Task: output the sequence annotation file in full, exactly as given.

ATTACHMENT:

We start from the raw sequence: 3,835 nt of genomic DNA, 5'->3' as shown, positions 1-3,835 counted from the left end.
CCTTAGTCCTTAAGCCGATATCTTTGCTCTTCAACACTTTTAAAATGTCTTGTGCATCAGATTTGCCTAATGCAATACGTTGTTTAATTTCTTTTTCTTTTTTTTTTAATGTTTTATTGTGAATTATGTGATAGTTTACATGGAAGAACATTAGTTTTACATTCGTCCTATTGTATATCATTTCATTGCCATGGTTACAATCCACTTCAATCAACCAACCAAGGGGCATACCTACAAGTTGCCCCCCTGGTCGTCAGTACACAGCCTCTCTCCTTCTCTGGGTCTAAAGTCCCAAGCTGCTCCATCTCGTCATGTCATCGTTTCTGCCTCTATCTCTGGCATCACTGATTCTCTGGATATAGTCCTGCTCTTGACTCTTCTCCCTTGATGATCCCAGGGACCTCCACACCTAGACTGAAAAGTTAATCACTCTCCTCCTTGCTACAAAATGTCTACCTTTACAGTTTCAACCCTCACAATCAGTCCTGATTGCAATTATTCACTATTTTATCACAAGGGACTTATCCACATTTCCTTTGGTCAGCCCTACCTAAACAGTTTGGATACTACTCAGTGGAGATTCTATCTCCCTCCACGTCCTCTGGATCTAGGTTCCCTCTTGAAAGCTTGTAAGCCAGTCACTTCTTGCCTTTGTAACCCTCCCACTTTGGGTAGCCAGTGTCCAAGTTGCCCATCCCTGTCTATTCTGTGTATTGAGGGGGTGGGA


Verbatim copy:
We start from the raw sequence: 3,835 nt of genomic DNA, 5'->3' as shown, positions 1-3,835 counted from the left end.
CCTTAGTCCTTAAGCCGATATCTTTGCTCTTCAACACTTTTAAAATGTCTTGTGCATCAGATTTGCCTAATGCAATACGTTGTTTAATTTCTTTTTCTTTTTTTTTTAATGTTTTATTGTGAATTATGTGATAGTTTACATGGAAGAACATTAGTTTTACATTCGTCCTATTGTATATCATTTCATTGCCATGGTTACAATCCACTTCAATCAACCAACCAAGGGGCATACCTACAAGTTGCCCCCCTGGTCGTCAGTACACAGCCTCTCTCCTTCTCTGGGTCTAAAGTCCCAAGCTGCTCCATCTCGTCATGTCATCGTTTCTGCCTCTATCTCTGGCATCACTGATTCTCTGGATATAGTCCTGCTCTTGACTCTTCTCCCTTGATGATCCCAGGGACCTCCACACCTAGACTGAAAAGTTAATCACTCTCCTCCTTGCTACAAAATGTCTACCTTTACAGTTTCAACCCTCACAATCAGTCCTGATTGCAATTATTCACTATTTTATCACAAGGGACTTATCCACATTTCCTTTGGTCAGCCCTACCTAAACAGTTTGGATACTACTCAGTGGAGATTCTATCTCCCTCCACGTCCTCTGGATCTAGGTTCCCTCTTGAAAGCTTGTAAGCCAGTCACTTCTTGCCTTTGTAACCCTCCCACTTTGGGTAGCCAGTGTCCAAGTTGCCCATCCCTGTCTATTCTGTGTATTGAGGGGGTGGGA